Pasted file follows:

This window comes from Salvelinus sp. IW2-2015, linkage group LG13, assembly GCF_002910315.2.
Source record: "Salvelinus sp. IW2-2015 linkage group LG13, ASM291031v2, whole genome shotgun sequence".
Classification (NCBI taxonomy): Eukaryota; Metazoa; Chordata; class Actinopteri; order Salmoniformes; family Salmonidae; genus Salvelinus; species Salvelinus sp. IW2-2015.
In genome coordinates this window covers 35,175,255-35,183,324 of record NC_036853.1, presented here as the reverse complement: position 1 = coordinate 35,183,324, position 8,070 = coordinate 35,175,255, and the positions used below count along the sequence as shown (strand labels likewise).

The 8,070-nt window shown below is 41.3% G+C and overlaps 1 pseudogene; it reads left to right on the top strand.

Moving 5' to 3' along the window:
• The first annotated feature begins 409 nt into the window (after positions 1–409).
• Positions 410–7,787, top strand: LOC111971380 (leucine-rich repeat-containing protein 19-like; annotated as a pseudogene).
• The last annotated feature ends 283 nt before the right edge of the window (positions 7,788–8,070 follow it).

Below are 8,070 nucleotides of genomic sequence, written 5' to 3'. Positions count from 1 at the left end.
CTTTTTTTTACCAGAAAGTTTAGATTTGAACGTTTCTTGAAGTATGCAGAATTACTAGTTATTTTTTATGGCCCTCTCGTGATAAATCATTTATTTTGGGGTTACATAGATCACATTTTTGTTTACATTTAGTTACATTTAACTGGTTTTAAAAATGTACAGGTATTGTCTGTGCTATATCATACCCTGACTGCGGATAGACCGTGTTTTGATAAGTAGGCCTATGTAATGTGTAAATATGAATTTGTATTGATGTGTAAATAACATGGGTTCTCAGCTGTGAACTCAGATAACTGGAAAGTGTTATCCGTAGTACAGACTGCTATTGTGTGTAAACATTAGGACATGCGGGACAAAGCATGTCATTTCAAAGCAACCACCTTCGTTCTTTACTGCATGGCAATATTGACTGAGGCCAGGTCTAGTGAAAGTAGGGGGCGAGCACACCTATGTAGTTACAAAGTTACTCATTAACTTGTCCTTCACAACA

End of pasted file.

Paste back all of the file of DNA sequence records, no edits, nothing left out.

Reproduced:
This window comes from Salvelinus sp. IW2-2015, linkage group LG13, assembly GCF_002910315.2.
Source record: "Salvelinus sp. IW2-2015 linkage group LG13, ASM291031v2, whole genome shotgun sequence".
Classification (NCBI taxonomy): Eukaryota; Metazoa; Chordata; class Actinopteri; order Salmoniformes; family Salmonidae; genus Salvelinus; species Salvelinus sp. IW2-2015.
In genome coordinates this window covers 35,175,255-35,183,324 of record NC_036853.1, presented here as the reverse complement: position 1 = coordinate 35,183,324, position 8,070 = coordinate 35,175,255, and the positions used below count along the sequence as shown (strand labels likewise).

The 8,070-nt window shown below is 41.3% G+C and overlaps 1 pseudogene; it reads left to right on the top strand.

Moving 5' to 3' along the window:
• The first annotated feature begins 409 nt into the window (after positions 1–409).
• Positions 410–7,787, top strand: LOC111971380 (leucine-rich repeat-containing protein 19-like; annotated as a pseudogene).
• The last annotated feature ends 283 nt before the right edge of the window (positions 7,788–8,070 follow it).

Below are 8,070 nucleotides of genomic sequence, written 5' to 3'. Positions count from 1 at the left end.
CTTTTTTTTACCAGAAAGTTTAGATTTGAACGTTTCTTGAAGTATGCAGAATTACTAGTTATTTTTTATGGCCCTCTCGTGATAAATCATTTATTTTGGGGTTACATAGATCACATTTTTGTTTACATTTAGTTACATTTAACTGGTTTTAAAAATGTACAGGTATTGTCTGTGCTATATCATACCCTGACTGCGGATAGACCGTGTTTTGATAAGTAGGCCTATGTAATGTGTAAATATGAATTTGTATTGATGTGTAAATAACATGGGTTCTCAGCTGTGAACTCAGATAACTGGAAAGTGTTATCCGTAGTACAGACTGCTATTGTGTGTAAACATTAGGACATGCGGGACAAAGCATGTCATTTCAAAGCAACCACCTTCGTTCTTTACTGCATGGCAATATTGACTGAGGCCAGGTCTAGTGAAAGTAGGGGGCGAGCACACCTATGTAGTTACAAAGTTACTCATTAACTTGTCCTTCACAACA